Home Page
SVX50P10.GIF - 10Kb
ASIndex.gif - 1120 bytes
All images on this page © the author.

These pictures were taken at RNAS Yeovilton on September 29 2001 at a reunion open to all ex-Sea Vixen fliers, maintenance crews and partners. There were also some aviation enthusiasts in attendance.

SV3915H.jpeg - 11Kb
Head on view with flaps and undercarriage down.
Dynax 7 and Sigma 50-500mm on Provia 400F at ISO 800, transparency scan at 2820 dpi
Note how the flaps are continued inboard of the tail booms and shaped to follow the boom contours.

The assymetric arrangement of the pilot's and observer's cockpits is evident.

SV3916H.jpeg - 14Kb
Close to stalling speed.
Dynax 7 and Sigma 50-500mm on Provia 400F at ISO 800, transparency scan at 2820 dpi
Another view showing the flap arrangement well. The starboard stores pylons are also clearly visible.

The Sea Vixen could carry quite a variety of armament. In the intercept role this could be as many as four Firestreak or, in the case of the Mk2, Red Top heat seeking missiles. In the strike role a varied selection of bombs could be mounted or 2 inch rocket projectiles. There was provision to fit 28 rockets in a pair of drop down silos below the nose. Additionally the stores pylons could be fitted with as many as 4 x 24 or 4 x 36 of pods of these Microcell rockets. A Vixen loosing off all its rockets, even in ripple fire, was a sight to behold, and noisy too.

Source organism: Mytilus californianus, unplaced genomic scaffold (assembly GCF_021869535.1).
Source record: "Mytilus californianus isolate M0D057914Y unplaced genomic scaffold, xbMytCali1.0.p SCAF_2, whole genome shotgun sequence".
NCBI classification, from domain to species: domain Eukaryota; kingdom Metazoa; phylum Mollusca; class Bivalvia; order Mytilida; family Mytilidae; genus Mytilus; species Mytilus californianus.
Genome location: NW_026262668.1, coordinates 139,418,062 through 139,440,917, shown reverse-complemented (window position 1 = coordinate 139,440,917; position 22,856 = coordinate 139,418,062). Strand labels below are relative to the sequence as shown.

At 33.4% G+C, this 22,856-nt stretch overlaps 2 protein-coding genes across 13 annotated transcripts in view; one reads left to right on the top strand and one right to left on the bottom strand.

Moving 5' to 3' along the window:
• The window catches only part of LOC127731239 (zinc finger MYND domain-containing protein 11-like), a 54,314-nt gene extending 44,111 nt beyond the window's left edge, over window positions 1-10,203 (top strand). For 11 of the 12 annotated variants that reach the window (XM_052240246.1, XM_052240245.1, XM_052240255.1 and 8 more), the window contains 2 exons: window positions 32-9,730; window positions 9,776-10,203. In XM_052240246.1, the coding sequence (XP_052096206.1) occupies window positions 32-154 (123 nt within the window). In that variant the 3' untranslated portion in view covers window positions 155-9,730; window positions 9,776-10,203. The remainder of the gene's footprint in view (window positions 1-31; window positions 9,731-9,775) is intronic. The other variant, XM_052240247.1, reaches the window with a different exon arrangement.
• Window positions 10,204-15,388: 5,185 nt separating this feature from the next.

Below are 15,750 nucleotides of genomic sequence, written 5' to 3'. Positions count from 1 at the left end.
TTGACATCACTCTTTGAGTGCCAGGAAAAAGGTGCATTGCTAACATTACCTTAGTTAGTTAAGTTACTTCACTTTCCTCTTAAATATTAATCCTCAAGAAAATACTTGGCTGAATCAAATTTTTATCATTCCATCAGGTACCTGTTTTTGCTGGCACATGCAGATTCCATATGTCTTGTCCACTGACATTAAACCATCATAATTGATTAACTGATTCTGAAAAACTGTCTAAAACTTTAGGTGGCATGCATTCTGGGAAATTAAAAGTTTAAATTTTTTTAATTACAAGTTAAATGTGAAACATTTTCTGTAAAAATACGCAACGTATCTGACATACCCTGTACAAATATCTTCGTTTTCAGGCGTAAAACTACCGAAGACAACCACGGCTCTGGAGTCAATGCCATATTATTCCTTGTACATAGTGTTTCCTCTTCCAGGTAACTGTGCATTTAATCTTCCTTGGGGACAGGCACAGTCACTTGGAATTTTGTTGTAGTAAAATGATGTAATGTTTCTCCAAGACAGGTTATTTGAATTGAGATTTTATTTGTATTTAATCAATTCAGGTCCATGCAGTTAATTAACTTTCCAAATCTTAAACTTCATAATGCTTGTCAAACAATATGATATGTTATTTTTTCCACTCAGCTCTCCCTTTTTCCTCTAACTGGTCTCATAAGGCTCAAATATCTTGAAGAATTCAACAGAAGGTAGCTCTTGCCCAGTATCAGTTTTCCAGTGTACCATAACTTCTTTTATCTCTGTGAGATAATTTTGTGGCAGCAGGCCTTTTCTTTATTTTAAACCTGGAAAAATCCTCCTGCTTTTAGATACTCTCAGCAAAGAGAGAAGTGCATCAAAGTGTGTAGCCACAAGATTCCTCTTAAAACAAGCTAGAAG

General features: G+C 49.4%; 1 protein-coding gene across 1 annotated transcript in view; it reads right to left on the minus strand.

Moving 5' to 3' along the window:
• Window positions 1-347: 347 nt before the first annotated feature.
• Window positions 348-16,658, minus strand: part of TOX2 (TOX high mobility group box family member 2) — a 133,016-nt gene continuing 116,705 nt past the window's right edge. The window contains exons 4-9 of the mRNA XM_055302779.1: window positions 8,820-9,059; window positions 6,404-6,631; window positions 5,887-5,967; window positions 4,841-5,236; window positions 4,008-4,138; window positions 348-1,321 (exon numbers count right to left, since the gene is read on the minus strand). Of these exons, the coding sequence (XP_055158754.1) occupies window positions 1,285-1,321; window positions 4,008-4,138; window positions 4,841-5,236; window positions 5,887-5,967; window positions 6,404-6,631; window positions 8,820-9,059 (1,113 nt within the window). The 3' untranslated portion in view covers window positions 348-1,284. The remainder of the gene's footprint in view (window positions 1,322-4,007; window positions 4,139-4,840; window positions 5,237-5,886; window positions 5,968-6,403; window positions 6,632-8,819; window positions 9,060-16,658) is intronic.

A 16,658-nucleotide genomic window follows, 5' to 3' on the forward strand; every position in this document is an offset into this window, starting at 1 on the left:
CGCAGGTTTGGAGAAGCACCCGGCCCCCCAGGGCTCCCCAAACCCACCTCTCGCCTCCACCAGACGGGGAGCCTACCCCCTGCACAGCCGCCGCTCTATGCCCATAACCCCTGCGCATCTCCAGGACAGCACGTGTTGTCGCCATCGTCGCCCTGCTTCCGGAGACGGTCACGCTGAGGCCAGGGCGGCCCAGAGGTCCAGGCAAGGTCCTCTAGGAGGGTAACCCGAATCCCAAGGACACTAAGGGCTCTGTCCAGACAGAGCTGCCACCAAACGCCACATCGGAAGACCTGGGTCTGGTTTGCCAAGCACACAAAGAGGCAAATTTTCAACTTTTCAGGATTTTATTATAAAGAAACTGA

Probably one of the least useful weapons carried by the Vixen, and other aircraft in Britain and the US, was the Bullpup missile. This was nothing more than a US war surplus 250lb blast bomb in a fancy rocket powered skin. One that required the launching aircraft to loiter around, exposed to anti-aircraft defences, whilst the crew controlled it on to the target using a joystick in an attempt to keep the tail flame over the target. Hum!

ASIndex.gif - 1120 bytes

Feel free to e-mail me with any comments and feedback.


Home Page